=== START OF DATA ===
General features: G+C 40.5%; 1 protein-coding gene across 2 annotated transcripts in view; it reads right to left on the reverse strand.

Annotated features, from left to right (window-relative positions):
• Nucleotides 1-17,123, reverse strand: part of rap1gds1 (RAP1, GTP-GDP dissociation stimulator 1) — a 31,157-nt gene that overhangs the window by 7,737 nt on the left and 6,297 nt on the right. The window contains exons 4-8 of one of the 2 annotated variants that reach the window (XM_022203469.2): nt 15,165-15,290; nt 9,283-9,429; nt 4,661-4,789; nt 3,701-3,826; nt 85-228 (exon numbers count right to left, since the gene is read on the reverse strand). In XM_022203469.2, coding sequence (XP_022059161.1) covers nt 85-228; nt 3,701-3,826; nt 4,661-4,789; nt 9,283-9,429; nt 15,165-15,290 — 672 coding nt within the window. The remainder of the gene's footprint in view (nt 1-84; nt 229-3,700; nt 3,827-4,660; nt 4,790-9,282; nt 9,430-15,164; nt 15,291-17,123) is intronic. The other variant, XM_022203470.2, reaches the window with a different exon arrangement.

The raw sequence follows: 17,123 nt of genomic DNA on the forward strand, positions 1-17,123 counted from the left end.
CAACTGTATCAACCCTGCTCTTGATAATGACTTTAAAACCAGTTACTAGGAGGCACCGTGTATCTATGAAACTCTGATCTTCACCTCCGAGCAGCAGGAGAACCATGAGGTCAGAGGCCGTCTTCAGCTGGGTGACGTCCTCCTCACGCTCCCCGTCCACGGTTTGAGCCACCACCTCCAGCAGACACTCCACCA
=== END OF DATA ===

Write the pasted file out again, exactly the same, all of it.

General features: G+C 40.5%; 1 protein-coding gene across 2 annotated transcripts in view; it reads right to left on the reverse strand.

Annotated features, from left to right (window-relative positions):
• Nucleotides 1-17,123, reverse strand: part of rap1gds1 (RAP1, GTP-GDP dissociation stimulator 1) — a 31,157-nt gene that overhangs the window by 7,737 nt on the left and 6,297 nt on the right. The window contains exons 4-8 of one of the 2 annotated variants that reach the window (XM_022203469.2): nt 15,165-15,290; nt 9,283-9,429; nt 4,661-4,789; nt 3,701-3,826; nt 85-228 (exon numbers count right to left, since the gene is read on the reverse strand). In XM_022203469.2, coding sequence (XP_022059161.1) covers nt 85-228; nt 3,701-3,826; nt 4,661-4,789; nt 9,283-9,429; nt 15,165-15,290 — 672 coding nt within the window. The remainder of the gene's footprint in view (nt 1-84; nt 229-3,700; nt 3,827-4,660; nt 4,790-9,282; nt 9,430-15,164; nt 15,291-17,123) is intronic. The other variant, XM_022203470.2, reaches the window with a different exon arrangement.

The raw sequence follows: 17,123 nt of genomic DNA on the forward strand, positions 1-17,123 counted from the left end.
CAACTGTATCAACCCTGCTCTTGATAATGACTTTAAAACCAGTTACTAGGAGGCACCGTGTATCTATGAAACTCTGATCTTCACCTCCGAGCAGCAGGAGAACCATGAGGTCAGAGGCCGTCTTCAGCTGGGTGACGTCCTCCTCACGCTCCCCGTCCACGGTTTGAGCCACCACCTCCAGCAGACACTCCACCA